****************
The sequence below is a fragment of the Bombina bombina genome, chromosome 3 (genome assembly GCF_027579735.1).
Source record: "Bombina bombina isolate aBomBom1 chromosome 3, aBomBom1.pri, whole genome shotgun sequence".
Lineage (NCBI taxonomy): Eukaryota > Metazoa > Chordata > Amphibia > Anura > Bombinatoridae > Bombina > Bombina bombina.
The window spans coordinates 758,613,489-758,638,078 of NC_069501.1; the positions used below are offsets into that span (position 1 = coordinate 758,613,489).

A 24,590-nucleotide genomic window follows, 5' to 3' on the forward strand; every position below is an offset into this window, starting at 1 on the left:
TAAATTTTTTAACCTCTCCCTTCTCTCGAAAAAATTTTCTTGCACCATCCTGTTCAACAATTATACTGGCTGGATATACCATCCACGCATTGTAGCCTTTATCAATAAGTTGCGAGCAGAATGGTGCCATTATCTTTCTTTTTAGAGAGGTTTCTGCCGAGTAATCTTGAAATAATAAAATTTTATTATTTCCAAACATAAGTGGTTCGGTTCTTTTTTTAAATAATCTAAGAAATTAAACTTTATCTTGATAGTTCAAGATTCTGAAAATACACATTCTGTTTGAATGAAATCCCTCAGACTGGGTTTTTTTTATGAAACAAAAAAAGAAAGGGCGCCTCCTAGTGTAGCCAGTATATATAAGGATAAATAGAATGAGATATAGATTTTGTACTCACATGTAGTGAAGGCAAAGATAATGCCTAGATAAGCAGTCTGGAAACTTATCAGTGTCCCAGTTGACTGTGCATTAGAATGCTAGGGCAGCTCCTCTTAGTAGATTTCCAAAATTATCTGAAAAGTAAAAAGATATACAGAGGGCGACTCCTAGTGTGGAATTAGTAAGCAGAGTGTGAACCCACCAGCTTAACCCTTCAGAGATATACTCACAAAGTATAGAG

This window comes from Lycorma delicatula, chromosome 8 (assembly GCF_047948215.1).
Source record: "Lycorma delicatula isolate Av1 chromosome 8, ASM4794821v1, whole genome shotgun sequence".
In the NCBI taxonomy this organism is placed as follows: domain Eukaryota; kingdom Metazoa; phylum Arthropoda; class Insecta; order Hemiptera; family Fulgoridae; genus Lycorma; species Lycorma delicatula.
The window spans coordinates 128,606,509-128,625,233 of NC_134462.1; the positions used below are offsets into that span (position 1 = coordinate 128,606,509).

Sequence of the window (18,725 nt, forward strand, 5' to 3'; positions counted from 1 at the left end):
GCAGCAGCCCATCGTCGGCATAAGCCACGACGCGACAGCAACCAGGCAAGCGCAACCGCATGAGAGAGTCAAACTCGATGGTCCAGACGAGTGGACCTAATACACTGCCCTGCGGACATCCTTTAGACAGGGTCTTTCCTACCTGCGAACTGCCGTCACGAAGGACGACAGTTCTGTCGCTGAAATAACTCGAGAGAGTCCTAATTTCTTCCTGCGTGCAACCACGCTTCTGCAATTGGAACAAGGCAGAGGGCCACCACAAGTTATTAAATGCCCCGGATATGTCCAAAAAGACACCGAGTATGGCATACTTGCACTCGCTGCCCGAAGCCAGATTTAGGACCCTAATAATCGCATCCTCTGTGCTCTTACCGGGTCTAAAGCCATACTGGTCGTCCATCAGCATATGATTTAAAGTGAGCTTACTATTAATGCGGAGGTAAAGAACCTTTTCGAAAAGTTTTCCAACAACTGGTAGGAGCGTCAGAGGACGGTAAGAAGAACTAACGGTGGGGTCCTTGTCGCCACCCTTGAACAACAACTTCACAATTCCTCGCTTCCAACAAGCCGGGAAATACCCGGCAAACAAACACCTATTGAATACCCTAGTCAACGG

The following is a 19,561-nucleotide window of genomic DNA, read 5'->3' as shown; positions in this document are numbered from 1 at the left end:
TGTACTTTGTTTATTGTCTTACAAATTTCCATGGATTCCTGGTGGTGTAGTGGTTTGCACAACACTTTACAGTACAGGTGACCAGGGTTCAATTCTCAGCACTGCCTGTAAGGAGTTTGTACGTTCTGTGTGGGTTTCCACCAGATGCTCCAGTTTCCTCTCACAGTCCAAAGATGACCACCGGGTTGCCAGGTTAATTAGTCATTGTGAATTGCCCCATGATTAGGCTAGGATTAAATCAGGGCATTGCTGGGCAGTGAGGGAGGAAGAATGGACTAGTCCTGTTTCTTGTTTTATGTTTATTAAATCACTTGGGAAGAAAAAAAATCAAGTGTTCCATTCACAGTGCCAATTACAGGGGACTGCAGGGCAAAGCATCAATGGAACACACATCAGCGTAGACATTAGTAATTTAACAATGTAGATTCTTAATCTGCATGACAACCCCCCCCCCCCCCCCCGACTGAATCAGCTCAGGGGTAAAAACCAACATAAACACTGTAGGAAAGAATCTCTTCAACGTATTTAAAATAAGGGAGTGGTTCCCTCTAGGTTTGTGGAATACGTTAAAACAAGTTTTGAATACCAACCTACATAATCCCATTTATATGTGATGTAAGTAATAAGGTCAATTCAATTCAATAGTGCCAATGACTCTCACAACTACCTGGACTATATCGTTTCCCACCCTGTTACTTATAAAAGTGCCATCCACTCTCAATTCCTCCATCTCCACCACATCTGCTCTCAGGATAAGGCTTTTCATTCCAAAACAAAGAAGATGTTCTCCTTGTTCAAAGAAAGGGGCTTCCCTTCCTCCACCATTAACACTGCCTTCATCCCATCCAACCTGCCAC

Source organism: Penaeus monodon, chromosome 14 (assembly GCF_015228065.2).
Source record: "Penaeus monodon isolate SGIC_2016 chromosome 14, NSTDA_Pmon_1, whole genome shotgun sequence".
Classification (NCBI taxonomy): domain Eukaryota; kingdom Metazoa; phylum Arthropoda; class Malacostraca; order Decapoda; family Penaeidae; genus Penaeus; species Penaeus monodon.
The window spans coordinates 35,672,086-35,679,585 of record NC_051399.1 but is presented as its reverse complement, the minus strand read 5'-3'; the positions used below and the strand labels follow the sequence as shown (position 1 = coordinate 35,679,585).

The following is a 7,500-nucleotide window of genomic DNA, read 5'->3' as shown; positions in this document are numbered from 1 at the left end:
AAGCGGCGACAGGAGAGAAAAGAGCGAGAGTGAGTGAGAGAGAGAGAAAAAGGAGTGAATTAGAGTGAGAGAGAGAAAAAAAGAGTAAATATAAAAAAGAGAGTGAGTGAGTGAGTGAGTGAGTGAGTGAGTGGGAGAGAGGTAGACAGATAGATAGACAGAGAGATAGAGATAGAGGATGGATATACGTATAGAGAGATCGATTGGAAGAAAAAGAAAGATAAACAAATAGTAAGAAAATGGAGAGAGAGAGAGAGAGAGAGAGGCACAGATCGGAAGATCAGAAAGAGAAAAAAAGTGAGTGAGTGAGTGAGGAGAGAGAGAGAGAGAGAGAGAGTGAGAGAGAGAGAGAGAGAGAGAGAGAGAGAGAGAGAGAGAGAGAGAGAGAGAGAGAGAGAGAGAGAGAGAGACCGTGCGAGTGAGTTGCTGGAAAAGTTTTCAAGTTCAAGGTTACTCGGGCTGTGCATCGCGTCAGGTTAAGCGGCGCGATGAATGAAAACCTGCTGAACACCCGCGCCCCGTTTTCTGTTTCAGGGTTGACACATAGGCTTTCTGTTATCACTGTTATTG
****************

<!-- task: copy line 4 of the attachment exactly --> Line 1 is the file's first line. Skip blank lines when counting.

The window spans coordinates 758,613,489-758,638,078 of NC_069501.1; the positions used below are offsets into that span (position 1 = coordinate 758,613,489).